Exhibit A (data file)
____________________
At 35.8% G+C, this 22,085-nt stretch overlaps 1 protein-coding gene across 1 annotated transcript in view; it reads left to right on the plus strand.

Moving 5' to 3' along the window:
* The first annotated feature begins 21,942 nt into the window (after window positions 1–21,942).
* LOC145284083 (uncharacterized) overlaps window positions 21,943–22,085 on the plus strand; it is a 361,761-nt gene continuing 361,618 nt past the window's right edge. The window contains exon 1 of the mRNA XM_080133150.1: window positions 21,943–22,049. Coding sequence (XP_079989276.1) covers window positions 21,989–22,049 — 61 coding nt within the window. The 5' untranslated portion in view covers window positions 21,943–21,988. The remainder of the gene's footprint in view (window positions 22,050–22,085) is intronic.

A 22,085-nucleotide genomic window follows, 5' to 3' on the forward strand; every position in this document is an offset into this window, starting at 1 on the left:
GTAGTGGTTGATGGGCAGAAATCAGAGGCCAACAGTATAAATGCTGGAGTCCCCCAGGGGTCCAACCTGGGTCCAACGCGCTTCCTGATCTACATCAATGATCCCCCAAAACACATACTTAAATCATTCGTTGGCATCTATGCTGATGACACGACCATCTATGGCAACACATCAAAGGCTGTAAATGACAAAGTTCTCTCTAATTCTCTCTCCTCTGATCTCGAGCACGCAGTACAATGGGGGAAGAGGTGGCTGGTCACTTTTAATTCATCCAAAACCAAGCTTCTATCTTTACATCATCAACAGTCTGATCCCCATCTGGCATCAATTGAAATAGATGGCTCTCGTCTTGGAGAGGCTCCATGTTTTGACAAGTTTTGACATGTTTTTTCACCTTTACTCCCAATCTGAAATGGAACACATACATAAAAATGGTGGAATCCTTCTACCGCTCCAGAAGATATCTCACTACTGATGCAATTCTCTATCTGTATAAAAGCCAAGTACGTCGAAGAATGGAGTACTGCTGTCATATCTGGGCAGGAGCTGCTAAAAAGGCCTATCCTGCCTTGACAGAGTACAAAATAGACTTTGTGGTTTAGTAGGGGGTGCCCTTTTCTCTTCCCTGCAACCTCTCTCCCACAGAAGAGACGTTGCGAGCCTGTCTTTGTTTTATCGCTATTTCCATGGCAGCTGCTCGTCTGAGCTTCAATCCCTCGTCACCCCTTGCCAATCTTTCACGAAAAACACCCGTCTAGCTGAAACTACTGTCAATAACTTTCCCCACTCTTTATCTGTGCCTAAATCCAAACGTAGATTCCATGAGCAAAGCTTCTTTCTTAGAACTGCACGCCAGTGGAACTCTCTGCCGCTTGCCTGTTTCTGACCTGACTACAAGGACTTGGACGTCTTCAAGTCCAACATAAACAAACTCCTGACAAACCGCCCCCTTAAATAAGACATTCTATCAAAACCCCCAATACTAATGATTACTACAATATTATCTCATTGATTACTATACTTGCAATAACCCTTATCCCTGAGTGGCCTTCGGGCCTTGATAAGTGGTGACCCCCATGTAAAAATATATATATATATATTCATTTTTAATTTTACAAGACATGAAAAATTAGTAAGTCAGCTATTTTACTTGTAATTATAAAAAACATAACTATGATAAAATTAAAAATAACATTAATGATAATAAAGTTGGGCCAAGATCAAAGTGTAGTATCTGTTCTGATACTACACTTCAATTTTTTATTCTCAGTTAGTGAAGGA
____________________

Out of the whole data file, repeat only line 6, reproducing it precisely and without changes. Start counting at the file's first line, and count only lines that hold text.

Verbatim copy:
GTAGTGGTTGATGGGCAGAAATCAGAGGCCAACAGTATAAATGCTGGAGTCCCCCAGGGGTCCAACCTGGGTCCAACGCGCTTCCTGATCTACATCAATGATCCCCCAAAACACATACTTAAATCATTCGTTGGCATCTATGCTGATGACACGACCATCTATGGCAACACATCAAAGGCTGTAAATGACAAAGTTCTCTCTAATTCTCTCTCCTCTGATCTCGAGCACGCAGTACAATGGGGGAAGAGGTGGCTGGTCACTTTTAATTCATCCAAAACCAAGCTTCTATCTTTACATCATCAACAGTCTGATCCCCATCTGGCATCAATTGAAATAGATGGCTCTCGTCTTGGAGAGGCTCCATGTTTTGACAAGTTTTGACATGTTTTTTCACCTTTACTCCCAATCTGAAATGGAACACATACATAAAAATGGTGGAATCCTTCTACCGCTCCAGAAGATATCTCACTACTGATGCAATTCTCTATCTGTATAAAAGCCAAGTACGTCGAAGAATGGAGTACTGCTGTCATATCTGGGCAGGAGCTGCTAAAAAGGCCTATCCTGCCTTGACAGAGTACAAAATAGACTTTGTGGTTTAGTAGGGGGTGCCCTTTTCTCTTCCCTGCAACCTCTCTCCCACAGAAGAGACGTTGCGAGCCTGTCTTTGTTTTATCGCTATTTCCATGGCAGCTGCTCGTCTGAGCTTCAATCCCTCGTCACCCCTTGCCAATCTTTCACGAAAAACACCCGTCTAGCTGAAACTACTGTCAATAACTTTCCCCACTCTTTATCTGTGCCTAAATCCAAACGTAGATTCCATGAGCAAAGCTTCTTTCTTAGAACTGCACGCCAGTGGAACTCTCTGCCGCTTGCCTGTTTCTGACCTGACTACAAGGACTTGGACGTCTTCAAGTCCAACATAAACAAACTCCTGACAAACCGCCCCCTTAAATAAGACATTCTATCAAAACCCCCAATACTAATGATTACTACAATATTATCTCATTGATTACTATACTTGCAATAACCCTTATCCCTGAGTGGCCTTCGGGCCTTGATAAGTGGTGACCCCCATGTAAAAATATATATATATATATTCATTTTTAATTTTACAAGACATGAAAAATTAGTAAGTCAGCTATTTTACTTGTAATTATAAAAAACATAACTATGATAAAATTAAAAATAACATTAATGATAATAAAGTTGGGCCAAGATCAAAGTGTAGTATCTGTTCTGATACTACACTTCAATTTTTTATTCTCAGTTAGTGAAGGA